Chapter XI.

How Faustus made Seven Women dance naked in the Market-place.

Faustus walking in the market-place, saw seven women sitting all in a row, selling eggs, butter, etc. Of every one he bought something and departed. No sooner was he gone but all the eggs and butter were gone out of their baskets, and they knew not how. At last they were told that Dr. Faustus had conjured their goods away. They thereupon ran speedily to the doctor's house, and so demanded satisfaction for the ware. He resolving to make himself and the town's people merry by his conjuring art, made them return to their baskets naked as ever they were born; and having danced a while in the market-place every one's goods were conjured into their baskets again, and they set at liberty.

Chapter XII.

How Faustus served a Country Fellow who was driving Swine.

Dr. Faustus, as he was going to Wurtemberg, overtook a country fellow driving a hundred swine, who were very headstrong, some running one way and some another; so that the driver could not tell how to get them drove along. The doctor taking notice of it, so by his conjuring art he made every one of them dance upon their two hind legs, with a fiddle in one of their fore feet, and with the other fore foot they played upon the fiddle, and so they danced and fiddled all the way until they came into Wurtemberg market, the driver of them dancing all the way before them, which made the people wonder. After the doctor had satisfied himself with the spirit he conjured all of the fiddles away, and the driver then offered them for sale, and quickly sold them all, and took the money; but before he was gone out of the house Faustus had conjured all the hogs out of the market-place, and sent them all home to the driver's house. The man who bought them, seeing all the swine gone, stopped the man who sold them and would have his money, which he was forced to pay, and so returned home sorrowful, and not knowing what to do; but, to his great surprise, found all the swine in their sties.

Chapter XIII.

How Faustus begun to bethink himself of the near approach of his End.

Faustus having spun out his twenty-four years, within a month or two, began to consider what he should do to cheat the devil, but could not find any way to prevent his miserable end, which was now near, whereupon he thus cries out to himself, "Oh! miserable wretch that I am, I have given myself to the devil for a few years' pleasure, and now I must pay full dear. I have had my desires; my filthy lusts I have satisfied, and I must be tormented for ever and ever."

A neighbour of his, a very good old man, hearing of his way of living, in compassion to his soul came to him, and with tears in his eyes besought him to have more regard to his most precious soul, laying before him the promise of God's grace and mercy, freely offered to repenting sinners, and spake so feelingly that Faustus shed tears, and promised to him that he would try to repent. This good man was no sooner gone away than Mephistopheles found him pensive and on his bed. Now Mephistopheles mustering what had happened, began to reproach him with breach of covenant to his lord Lucifer, and thereupon almost twisted his neck behind him, which made him cry out very lamentable; in the meantime threatening to tear him to pieces unless he renewed his obligation, which for fear, with much sorrow he did, in a manner the same as the former, which he confirmed by the latter.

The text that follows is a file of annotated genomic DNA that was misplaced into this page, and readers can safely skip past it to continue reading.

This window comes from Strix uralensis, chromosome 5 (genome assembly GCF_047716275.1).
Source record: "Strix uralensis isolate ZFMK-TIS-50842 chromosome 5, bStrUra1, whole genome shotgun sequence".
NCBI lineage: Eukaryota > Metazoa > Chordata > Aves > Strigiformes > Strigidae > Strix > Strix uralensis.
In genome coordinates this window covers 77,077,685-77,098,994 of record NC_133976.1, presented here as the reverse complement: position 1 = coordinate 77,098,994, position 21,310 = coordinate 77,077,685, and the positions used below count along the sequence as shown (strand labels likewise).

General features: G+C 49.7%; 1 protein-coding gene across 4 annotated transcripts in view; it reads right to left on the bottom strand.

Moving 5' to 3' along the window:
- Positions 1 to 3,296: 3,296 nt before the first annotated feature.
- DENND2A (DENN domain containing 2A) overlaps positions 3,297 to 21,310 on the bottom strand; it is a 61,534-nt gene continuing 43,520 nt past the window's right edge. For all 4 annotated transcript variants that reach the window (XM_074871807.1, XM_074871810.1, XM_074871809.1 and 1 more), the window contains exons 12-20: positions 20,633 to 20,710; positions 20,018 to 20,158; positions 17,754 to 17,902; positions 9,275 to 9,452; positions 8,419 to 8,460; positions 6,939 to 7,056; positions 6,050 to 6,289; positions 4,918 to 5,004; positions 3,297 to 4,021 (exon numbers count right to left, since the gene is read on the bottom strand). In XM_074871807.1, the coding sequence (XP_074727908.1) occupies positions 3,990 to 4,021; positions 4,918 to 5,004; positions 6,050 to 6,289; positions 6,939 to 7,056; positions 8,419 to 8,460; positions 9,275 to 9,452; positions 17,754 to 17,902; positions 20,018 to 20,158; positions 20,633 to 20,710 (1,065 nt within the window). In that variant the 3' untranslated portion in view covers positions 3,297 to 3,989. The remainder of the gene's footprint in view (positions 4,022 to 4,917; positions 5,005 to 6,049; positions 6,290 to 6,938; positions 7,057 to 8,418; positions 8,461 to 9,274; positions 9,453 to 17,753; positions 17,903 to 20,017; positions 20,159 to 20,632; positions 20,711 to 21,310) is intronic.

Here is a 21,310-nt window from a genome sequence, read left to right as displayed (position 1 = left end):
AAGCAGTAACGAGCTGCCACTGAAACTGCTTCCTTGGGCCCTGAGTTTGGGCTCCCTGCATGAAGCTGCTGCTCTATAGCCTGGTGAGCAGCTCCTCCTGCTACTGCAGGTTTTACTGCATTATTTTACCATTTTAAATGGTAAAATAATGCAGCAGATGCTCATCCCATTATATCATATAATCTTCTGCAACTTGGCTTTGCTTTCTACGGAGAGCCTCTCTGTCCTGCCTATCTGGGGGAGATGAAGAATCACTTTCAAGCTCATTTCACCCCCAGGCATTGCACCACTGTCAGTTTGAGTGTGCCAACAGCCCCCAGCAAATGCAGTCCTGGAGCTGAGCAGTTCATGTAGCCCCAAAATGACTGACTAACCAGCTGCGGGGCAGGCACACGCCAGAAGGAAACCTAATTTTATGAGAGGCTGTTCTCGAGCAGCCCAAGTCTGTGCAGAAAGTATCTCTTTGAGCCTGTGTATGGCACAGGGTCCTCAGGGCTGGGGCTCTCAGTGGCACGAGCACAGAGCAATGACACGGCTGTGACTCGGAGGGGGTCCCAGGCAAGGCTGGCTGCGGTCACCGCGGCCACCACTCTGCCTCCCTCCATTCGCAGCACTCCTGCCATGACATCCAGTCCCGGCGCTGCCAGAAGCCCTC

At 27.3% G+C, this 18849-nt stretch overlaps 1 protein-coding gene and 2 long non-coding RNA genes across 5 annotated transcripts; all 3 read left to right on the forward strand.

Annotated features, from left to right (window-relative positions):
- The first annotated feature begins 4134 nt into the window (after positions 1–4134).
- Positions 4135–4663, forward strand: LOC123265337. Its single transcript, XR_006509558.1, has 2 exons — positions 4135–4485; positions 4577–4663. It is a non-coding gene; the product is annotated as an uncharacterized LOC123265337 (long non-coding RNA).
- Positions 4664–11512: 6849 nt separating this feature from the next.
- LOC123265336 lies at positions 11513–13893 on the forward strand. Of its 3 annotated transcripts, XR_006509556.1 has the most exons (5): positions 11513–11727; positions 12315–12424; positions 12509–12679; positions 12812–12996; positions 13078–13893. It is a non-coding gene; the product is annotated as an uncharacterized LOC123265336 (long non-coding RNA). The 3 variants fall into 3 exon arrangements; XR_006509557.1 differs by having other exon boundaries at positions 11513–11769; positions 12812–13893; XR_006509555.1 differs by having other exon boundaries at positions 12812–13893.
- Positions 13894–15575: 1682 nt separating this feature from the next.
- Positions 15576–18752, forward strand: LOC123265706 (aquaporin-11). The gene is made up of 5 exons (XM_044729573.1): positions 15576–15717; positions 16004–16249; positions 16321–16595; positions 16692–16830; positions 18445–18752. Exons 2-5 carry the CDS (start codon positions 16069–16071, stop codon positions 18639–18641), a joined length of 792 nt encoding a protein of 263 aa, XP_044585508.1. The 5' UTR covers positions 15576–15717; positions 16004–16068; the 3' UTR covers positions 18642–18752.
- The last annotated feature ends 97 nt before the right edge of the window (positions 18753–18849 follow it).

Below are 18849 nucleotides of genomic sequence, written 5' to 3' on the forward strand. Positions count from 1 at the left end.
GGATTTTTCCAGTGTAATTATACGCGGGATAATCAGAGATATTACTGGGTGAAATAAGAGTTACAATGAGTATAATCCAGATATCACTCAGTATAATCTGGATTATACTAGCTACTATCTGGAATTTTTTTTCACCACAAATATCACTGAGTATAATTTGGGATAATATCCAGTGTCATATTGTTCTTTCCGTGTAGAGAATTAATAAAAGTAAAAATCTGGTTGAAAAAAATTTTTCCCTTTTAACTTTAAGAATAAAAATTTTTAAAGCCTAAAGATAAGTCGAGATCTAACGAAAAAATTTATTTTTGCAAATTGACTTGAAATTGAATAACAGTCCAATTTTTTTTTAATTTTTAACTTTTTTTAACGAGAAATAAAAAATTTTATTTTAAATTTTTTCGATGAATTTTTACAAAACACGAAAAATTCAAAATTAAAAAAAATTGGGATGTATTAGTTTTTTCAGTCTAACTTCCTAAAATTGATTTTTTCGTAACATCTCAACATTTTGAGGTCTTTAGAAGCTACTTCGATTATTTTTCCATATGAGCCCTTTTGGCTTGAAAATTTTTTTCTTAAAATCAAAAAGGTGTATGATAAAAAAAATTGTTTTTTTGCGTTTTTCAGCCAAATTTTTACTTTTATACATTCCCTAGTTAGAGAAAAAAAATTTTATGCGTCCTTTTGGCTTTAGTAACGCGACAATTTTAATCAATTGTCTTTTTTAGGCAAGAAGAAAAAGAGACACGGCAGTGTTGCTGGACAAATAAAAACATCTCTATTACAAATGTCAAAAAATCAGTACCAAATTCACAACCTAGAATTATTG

Chapter XIV.

How Dr. Faustus was warned of the Spirit to prepare for his End.

Faustus' full time being come, the spirit appeared to him, and showed him his writing, and told him that the next night the devil would fetch him away, which made the doctor's heart to ache. But to divert himself, he sent for some doctors and master bachelors of arts, and other students to take dinner with him, for whom he provided great store of varieties, with music and the like. But all would not keep up his spirits, for the hour drew near; whereupon his countenance changing, the doctors and masters of arts inquired of him the reasons of his melancholiness? to which Faustus answered, "My friends, you have known me these many years, and how I have practised all manner of wickedness. I have been a great conjurer, which devilish art I obtained of the devil; and also to obtain power to do whatever I pleased I sold myself to the devil for twenty-four years' time, which full time being out this night, makes me full of horror. I have called you, my friends, to see this my dreadful end; and I pray let my miserable death be a warning to you all how you study the devilish art of conjuring; for if once you begin it, a thousand to one but it will lead you to the devil, whither I am this night to go, whether I will or not." They hearing of this sad story blamed him for concealing it so long, telling him if he had made them acquainted before that they thought it might have been prevented. He told them he had a desire several times to have disclosed this intrigue; but the devil told him that if he did he would presently fetch him away. He also told them he had a desire to join with the godly, and to leave off that wicked course; but immediately the devil used to come and torment him, etc. "But now," saith Faustus, "it is but in vain for me to talk of what I did intend, for I have sold myself to the devil; body and soul is his." No sooner had he spoken these words, but suddenly it fell a thundering and lightning, the like was never heard; whereupon Faustus went into the great hall, the doctors and masters staying in the next room intending to hear his end. About twelve o'clock the house shook so terribly that they thought it would have been down upon them, and suddenly the house windows were broken to pieces, so that they trembled and wished themselves elsewhere, whereupon a great clap of thunder, with a whirlwind the doors flew open, and a mighty rushing of wind entered with the hissing of serpents, shrieks and cries, upon which he lamentably cried out "Murder," and there was such roaring in the hall as if all the devils in hell had been there. When daylight appeared they took the boldness to enter into the room, and found his brains beaten out against the wall and the floor sprinkled with blood; but missing his body, they went in search of it, and found it on the dunghill mangled and mashed to pieces. So ended this miserable wretch's life, forsaking God and all goodness, and given up to his implacable enemy, which we hope may stand not only as a fearful, but lasting monument and warning to others.